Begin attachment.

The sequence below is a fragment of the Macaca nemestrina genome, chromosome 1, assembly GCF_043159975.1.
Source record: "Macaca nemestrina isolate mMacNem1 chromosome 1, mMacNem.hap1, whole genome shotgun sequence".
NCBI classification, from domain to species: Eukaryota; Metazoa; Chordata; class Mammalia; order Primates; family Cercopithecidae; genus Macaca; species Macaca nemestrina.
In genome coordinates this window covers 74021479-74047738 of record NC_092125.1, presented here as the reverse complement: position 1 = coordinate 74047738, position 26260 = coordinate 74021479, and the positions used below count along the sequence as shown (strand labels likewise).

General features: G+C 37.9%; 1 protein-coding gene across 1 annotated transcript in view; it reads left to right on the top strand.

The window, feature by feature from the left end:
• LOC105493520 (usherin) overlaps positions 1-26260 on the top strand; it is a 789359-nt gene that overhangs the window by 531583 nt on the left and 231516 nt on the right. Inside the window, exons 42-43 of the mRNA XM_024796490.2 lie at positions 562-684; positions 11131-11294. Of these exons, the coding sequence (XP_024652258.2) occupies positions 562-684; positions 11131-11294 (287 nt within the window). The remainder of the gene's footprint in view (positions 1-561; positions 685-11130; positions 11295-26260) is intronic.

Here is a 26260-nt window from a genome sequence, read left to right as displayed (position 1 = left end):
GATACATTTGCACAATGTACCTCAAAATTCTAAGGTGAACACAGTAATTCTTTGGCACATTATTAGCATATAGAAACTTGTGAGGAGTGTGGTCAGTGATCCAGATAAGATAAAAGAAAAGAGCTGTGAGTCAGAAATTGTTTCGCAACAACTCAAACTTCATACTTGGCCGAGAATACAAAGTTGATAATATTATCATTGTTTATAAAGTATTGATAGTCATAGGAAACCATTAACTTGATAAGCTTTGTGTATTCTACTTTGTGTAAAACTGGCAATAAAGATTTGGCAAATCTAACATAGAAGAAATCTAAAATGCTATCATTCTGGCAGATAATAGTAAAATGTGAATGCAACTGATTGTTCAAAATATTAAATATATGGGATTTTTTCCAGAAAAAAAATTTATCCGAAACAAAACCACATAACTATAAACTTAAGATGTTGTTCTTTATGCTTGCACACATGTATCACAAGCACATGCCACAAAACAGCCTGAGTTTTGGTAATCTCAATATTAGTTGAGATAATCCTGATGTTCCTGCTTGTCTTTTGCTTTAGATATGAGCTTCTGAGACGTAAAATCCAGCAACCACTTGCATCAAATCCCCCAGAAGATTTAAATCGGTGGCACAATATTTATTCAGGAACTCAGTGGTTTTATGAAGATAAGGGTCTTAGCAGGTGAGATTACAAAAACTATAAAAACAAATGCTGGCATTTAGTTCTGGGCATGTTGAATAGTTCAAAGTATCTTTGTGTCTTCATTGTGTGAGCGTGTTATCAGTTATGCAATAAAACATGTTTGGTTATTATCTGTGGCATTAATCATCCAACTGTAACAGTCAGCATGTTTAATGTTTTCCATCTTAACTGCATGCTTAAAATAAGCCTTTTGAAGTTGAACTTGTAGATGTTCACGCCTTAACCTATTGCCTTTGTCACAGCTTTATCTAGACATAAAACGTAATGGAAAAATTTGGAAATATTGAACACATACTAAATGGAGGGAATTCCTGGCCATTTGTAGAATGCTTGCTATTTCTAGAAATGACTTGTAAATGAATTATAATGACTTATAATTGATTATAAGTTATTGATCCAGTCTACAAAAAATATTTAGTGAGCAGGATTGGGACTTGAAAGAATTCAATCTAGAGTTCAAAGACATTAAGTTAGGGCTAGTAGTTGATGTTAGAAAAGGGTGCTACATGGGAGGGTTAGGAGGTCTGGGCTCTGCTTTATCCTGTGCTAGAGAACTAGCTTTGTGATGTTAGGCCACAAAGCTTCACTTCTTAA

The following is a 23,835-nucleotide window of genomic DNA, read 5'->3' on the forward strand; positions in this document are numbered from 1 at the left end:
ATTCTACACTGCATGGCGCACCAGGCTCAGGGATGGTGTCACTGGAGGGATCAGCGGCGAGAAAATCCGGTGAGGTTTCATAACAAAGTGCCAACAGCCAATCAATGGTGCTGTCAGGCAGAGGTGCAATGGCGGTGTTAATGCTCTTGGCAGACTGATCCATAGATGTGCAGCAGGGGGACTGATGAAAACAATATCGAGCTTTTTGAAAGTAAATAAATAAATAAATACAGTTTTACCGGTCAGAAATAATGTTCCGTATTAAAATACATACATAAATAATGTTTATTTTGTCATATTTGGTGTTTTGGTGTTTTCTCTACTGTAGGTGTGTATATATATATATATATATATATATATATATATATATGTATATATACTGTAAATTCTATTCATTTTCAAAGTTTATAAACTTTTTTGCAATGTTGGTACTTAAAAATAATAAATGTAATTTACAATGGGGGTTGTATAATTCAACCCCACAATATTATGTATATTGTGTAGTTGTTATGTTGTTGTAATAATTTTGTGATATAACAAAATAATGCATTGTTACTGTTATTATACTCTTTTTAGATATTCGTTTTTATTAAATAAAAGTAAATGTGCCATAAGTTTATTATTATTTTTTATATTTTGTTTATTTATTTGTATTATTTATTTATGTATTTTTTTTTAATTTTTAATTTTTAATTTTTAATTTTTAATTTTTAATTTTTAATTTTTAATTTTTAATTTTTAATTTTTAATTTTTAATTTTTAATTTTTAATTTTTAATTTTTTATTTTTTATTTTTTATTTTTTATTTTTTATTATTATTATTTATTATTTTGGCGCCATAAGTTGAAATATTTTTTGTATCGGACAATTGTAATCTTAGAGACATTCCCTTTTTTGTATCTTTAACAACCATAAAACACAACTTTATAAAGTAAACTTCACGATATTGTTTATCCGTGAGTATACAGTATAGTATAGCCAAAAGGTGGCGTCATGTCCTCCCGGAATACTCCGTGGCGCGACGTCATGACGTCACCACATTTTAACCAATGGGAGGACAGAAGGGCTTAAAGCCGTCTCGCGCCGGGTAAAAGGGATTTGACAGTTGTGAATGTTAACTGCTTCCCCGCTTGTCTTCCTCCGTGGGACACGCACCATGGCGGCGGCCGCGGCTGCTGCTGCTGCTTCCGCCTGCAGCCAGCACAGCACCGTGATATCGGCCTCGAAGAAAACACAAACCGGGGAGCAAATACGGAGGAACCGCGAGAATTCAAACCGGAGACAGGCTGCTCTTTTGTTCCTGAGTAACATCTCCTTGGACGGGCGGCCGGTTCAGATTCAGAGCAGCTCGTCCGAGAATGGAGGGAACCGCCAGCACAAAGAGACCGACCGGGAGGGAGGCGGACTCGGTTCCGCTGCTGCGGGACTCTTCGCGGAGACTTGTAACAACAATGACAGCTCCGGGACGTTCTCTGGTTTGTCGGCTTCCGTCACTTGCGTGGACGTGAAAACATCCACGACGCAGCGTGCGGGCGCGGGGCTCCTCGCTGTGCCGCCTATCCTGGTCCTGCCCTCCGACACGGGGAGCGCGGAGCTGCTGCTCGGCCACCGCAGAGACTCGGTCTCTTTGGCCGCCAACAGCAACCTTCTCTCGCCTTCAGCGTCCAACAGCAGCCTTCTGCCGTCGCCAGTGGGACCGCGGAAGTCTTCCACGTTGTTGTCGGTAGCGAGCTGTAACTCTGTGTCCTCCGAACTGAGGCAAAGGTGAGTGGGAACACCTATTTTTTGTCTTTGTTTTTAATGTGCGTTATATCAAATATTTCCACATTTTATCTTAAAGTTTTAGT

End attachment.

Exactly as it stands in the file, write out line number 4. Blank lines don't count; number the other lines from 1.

In genome coordinates this window covers 74021479-74047738 of record NC_092125.1, presented here as the reverse complement: position 1 = coordinate 74047738, position 26260 = coordinate 74021479, and the positions used below count along the sequence as shown (strand labels likewise).